Sunday LeftoversThe book of Romans is about two things:  it is about the gospel and it is about God.  That Romans is about the gospel might be widely assumed and understood, since the themes of justification and sanctification are particularly prominent in the book.  And since Romans is in the Bible, it is slightly obvious to say it’s about God; after all, God wrote the Bible to reveal Himself to His people.  So of course Romans is about God.

But Romans is particularly about God.  The name “God” appears 153 times in the book; that is about once ever 43 words, almost 10 times per chapter, and more than once every three verses.  But how much is that compared to other NT books? This average frequency is more than in any other NT book, except the much shorter books of 1 Peter and 1 John. “Paul writes on a number of topics, but everything is related to God. He sees law, for example, not in the abstract but in relation to the way of God. He sees Christ as bringing about ‘the righteousness of God’. He sees sin as sin against God. And so on. Romans may truly be described in a way that no other book can be, as a book about God. It is perhaps this that gives it its importance and its appeal.” [Morris, The Epistle to the Romans, 20.]

What are some of the things that are revealed and emphasized about God in this book?

  • The wrath of God (1:18; 1:24ff; 9:22ff; 12:19-21) and the judgment of God (3:6). Note also how the wrath of God is paired with the righteousness of God (2:5; 3:5, 30), affirming that God is right in His wrath, and also with the patience of God (9:22).  It is worth noting that, “Now if God intends us to do good works it follows that he is not indifferent to the way we live. One day he will call on us to give account of ourselves (Rom. 3:19). Paul refers often to the fact that evil deeds register before God. For example, people who boast in the law and yet break it are not simply making themselves into hypocrites and treating the law lightly, but they are dishonoring God (Rom. 2:23); they are causing his name to be blasphemed (v. 24). When Paul quotes from Scripture to show that people are evil, the passages he sites relate this to God: ‘no one searches for God’; ‘there is no fear of God before their eyes’ (Rom. 3:11, 18). Again, the trouble with ‘the mind of the flesh’ is that it is hostile to God; it does not and cannot submit to God’s law; it cannot please God (Rom. 8:7-8). Therein lies the tragedy of the natural man. People may talk back to God (Rom. 9:20) and disobey him (Rom. 11:30). Even religious people, those zealous for God, may be bereft of knowledge in spiritual things; they may not perceive that saving righteousness is ‘the righteousness of God’ and accordingly do what is quite wrong; they may try to establish their own righteousness (Rom. 10:3).” [Leon Morris. New Testament Theology. (Kindle Locations 368-376).]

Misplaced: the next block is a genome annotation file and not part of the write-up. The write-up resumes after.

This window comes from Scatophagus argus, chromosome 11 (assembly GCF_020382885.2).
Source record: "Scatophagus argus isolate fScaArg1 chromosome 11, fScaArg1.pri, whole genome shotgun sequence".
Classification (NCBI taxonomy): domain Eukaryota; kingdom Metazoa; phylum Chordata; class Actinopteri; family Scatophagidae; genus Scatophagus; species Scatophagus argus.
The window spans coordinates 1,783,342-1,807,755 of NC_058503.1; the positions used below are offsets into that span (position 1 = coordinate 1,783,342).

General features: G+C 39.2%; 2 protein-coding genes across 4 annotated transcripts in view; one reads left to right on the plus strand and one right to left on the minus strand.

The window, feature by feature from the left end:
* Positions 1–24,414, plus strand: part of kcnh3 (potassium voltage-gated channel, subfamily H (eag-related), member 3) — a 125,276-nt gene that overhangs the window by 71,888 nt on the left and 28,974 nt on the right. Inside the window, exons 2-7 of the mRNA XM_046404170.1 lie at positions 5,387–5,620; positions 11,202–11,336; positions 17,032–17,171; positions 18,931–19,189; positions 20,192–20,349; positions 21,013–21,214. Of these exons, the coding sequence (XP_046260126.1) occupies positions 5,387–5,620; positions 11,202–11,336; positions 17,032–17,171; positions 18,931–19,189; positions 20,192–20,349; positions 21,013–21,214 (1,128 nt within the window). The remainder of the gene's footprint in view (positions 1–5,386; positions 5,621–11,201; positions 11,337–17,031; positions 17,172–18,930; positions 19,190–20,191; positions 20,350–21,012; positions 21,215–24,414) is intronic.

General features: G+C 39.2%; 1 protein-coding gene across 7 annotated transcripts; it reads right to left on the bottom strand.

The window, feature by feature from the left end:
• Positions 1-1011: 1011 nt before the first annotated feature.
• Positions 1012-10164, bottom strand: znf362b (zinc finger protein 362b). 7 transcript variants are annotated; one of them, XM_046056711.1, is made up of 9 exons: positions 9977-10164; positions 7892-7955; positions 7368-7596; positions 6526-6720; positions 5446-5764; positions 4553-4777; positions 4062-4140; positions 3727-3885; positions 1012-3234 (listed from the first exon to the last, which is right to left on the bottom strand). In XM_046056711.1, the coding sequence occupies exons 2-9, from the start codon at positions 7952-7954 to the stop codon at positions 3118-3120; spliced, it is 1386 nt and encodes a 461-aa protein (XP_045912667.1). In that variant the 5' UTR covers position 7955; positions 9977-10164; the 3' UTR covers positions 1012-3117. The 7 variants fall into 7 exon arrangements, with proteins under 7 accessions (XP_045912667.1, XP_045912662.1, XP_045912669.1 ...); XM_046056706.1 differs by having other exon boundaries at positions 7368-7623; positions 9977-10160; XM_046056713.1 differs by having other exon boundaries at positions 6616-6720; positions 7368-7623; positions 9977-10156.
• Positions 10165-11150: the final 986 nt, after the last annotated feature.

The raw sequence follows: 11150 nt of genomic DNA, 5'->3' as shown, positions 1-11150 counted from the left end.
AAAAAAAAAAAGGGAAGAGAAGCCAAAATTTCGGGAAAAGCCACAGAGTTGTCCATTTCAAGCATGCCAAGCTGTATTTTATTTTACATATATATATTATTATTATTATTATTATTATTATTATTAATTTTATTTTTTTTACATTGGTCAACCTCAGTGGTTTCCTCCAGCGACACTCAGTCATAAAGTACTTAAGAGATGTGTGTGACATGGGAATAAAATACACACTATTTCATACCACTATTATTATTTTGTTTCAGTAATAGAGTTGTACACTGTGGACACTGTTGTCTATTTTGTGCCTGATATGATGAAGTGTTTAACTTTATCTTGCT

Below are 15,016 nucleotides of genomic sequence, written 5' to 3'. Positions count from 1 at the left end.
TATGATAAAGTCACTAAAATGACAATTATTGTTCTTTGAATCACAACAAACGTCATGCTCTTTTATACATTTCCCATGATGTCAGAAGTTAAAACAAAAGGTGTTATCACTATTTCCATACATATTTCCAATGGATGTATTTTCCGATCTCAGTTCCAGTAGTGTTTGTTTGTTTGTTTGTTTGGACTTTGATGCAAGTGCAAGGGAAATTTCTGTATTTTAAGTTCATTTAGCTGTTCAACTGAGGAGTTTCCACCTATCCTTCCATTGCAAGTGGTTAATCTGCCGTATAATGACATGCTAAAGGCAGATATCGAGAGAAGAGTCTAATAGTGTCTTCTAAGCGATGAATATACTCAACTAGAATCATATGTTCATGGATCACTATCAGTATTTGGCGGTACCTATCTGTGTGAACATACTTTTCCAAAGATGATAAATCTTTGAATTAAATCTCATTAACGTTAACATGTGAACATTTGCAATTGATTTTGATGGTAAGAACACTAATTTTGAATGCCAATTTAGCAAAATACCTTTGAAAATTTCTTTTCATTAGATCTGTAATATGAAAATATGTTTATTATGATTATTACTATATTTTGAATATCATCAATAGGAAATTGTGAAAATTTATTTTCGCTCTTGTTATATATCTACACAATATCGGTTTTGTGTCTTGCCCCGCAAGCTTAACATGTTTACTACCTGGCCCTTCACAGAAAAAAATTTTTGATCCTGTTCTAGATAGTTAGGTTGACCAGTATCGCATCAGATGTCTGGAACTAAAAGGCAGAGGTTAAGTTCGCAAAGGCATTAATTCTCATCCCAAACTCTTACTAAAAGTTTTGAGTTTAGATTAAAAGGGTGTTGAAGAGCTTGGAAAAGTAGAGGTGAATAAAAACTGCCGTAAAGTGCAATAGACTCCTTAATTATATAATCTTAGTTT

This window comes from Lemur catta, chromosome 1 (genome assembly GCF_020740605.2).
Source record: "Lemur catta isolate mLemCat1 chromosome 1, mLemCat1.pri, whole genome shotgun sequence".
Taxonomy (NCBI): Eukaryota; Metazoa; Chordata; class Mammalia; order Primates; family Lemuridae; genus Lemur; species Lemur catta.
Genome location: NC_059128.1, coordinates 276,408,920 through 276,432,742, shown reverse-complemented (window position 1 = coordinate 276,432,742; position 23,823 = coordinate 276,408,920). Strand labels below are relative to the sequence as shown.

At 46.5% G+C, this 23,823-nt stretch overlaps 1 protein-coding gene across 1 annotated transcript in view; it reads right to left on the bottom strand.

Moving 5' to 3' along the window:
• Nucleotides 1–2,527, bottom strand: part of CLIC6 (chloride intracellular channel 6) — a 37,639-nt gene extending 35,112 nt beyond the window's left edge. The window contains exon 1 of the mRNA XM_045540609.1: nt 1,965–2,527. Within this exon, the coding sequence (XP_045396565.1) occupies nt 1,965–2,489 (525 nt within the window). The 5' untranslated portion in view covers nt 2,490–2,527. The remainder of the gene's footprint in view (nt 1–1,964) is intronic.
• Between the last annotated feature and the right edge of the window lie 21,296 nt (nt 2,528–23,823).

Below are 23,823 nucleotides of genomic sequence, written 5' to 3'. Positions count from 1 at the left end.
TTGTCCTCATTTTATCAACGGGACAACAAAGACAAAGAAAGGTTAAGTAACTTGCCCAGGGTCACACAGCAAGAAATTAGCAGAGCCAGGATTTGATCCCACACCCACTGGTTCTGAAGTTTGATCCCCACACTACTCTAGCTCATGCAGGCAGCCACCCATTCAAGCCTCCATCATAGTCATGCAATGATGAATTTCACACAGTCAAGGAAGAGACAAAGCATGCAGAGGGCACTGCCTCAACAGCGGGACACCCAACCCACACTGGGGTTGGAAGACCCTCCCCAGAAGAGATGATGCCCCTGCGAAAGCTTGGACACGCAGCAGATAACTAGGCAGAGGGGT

• And the reason that God has wrath is because He is a God of ordinances and law (1:32; 3:2; 7:22, 25; 8:7; 12:2; 13:2; 15:32). Interestingly, the word “law” does not appear after chapter eight. These concepts of ordinances and law also pair with the truth of God (1:32; 3:4, 7; 15:8).
  • The righteousness of God (1:17; 3:5, 21-22, 25; 6:13; 10:3 [2x]), and He also credits righteousness to believing sinners (3:26, 30; 4:6; 8:33). He is incapable of injustice (9:14) and has a place of judgment even for believers (14:10) where they will give an account to Him for their lives (14:11).
  • The kindness, mercy, grace, and patience of God (2:4; 3:25; 9:16, 22; 11:22; 12:1; 15:5, 15, 33; 16:20). He is a hopeful God (15:13). Often these are in the midst of sections on the wrath and judgment of God giving hope to those who deserve God’s wrath and condemnation. Even though He judges, He also justifies and reconciles those who are worthy of judgment (3:26, 30; 5:11; 6:22).
  • The glory and magnificence of God (1:23; 3:7, 23; 4:20; 5:2; 11:33-36; 15:7). And because God is glorious, He is worthy of receiving glory from us (15:6, 9; 16:27).
  • The love of God, particularly for His people (1:7; 5:5, 8; 8:39; 15:30 [“love of the Spirit”]).
  • The grace of God (5:15; 15:15) — a grace that accepts sinners (14:3). In His grace, He is a God of peace (15:33; 16:20) to those who are His and for us (8:31).
  • Because God loves His people, He is the Father who adopts them into His family as His children and sons (1:4; 8:14, 16, 17, 19, 21; 9:8, 26).
  • Since God is as great as He is, there are various ways that the follower of God should respond to Him. God should be feared (3:18), loved (8:28), praised (14:11), glorified (15:6, 9; 16:27), prayed to (9:20; 10:1; 15:30), pleased (8:8), and thanked (6:17). Conversely, He can also be dishonored (2:23), blasphemed (2:24), and disobeyed (11:30).

It is worth saying that, “Paul was a God-intoxicated man, and he spoke constantly about the One who was central in his thinking. Everything he dealt with he related to God. He taught that God is sovereign over life in all of its aspects, so that there is no part of our experience of which we can say that God is irrelevant to that.…Wherever he looks, Paul sees God.”[Leon Morris, New Testament Theology. (Kindle Locations 324-326, 609).]